My planning, writing and sketching tools

systems seedling

The other day I was trying to explain the various tools I use for various purposes to a friend, and one thing became clear: I use a lot of different things. I like to tinker with productivity tools, and it’s maybe complicating things more than necessary.

So here’s what’s in my stack currently:

Analog writing and sketching

After solidly Bullet Journalling for years, I dropped right off after having kids and pretty much not having any spare time to plan for. This year (2023) I’m picking up the physical notebook again, with a few tweaks.

A plain notebook for personal daily-ish journalling, sketches and thoughts. I haven’t put any constraints of what it is or isn’t, to Optimise for curiousity, not productivity. It’s a fairly cheap Clairefontaine A5 clothbound notebook, which has paper that is really lovely for fountain pens and brush pens, and sort of tolerates watercolour and coloured pencils. Going full plain pages is new for me (dot grid was my go-to) and I love how unconstrained it feels, even if my writing gets a little wonky. I’m not going back to BuJo at this stage, still just following my energy for how I use my spare time.

A lined notebook for work notes and meeting doodles. I use Notion for most of my work notes and planning (see below), but I sometimes get the urge to draw things out or hand write things. It’s usually things like wireframes or mind maps, which for me are more satisfying to begin on paper. I think a dot grid or plain notebook would be better for this purpose, but I had this lovely Rhodia A5 notebook lying around waiting to be used.

A Lamy Joy fountain pen with a fine nib. I bought this pen years ago, and have barely used it. Somehow it’s become my go-to pen for writing and sketching. It’s not the fanciest, but for me it is a lovely writing experience. I’m currently using it with blue Quink.

Digital writing


Work notes, journal and to-dos. I don’t go as hardcore with this as some - I have a page to house notes for each of my work projects, plus a page for each week’s to-do list. My work journal is a database as per this article on keeping a design journal but I’m still figuring out if it’s overkill. At work we use Jira for task management, so the tasks I keep in my Notion are more granular.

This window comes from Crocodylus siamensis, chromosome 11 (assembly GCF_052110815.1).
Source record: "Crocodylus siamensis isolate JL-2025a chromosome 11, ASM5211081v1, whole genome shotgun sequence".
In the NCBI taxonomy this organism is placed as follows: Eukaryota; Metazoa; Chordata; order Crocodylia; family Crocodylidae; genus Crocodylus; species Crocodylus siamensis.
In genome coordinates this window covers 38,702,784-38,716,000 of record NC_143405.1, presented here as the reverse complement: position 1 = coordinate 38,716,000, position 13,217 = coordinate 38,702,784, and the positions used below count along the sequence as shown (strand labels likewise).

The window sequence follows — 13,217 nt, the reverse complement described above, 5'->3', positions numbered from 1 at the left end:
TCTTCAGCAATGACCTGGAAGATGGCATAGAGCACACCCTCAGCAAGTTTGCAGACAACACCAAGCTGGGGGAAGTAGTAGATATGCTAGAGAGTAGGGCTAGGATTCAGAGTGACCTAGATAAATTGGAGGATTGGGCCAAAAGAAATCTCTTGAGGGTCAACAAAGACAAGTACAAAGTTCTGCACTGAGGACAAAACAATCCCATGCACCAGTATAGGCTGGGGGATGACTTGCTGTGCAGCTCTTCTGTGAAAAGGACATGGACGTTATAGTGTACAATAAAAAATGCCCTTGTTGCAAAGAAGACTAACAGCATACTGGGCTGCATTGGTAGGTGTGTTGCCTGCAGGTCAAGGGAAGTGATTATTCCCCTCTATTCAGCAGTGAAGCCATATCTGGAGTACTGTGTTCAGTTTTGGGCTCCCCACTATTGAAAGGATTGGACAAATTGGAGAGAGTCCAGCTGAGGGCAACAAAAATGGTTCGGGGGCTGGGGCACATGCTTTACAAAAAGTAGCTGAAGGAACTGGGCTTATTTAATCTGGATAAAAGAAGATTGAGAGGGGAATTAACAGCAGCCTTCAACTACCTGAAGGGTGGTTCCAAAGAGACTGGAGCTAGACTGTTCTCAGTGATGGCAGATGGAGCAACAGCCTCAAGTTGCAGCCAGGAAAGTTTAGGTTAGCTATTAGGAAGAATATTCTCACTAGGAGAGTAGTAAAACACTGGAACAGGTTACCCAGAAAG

Personal notes. Currently this includes an exercise log, and sourdough baking log, and a list of to-dos for this site.


Fleeting notes, reading notes, and evergreen notes. This is my zettlekasten, my personal digital garden of notes from things I’ve read, heard or thought about. Each note contains one idea and usually a bunch of references, linked densely with other notes.

Daily-ish notes. Bear makes it really easy to add highlighted content to notes, so I usually create a new daily note at the start of the day and chuck in quotes from articles that I read or podcasts that I listen to. Ideally these should be turned into evergreen notes on a regular basis, but it doesn’t always happen. It feels good to have a place to put them though.


Website writing. I landed on Obsidian when looking for a cross-platform Markdown editor for writing blog posts on my iDevices - here’s My Obsidian workflow.

Obsidian as a whole is powerful enough to replace Bear and Notion for me, but the UI and reliability of the iOS apps is just not quite there.

Digital sketching

iPad Pro 9.7 inch + Apple Pencil + Procreate. These are my tools of choice for digital painting, and I’m so used to Procreate that I’ve struggled to use anything else for sketching.

I feel like each tool has its own purpose, and does what it does well.

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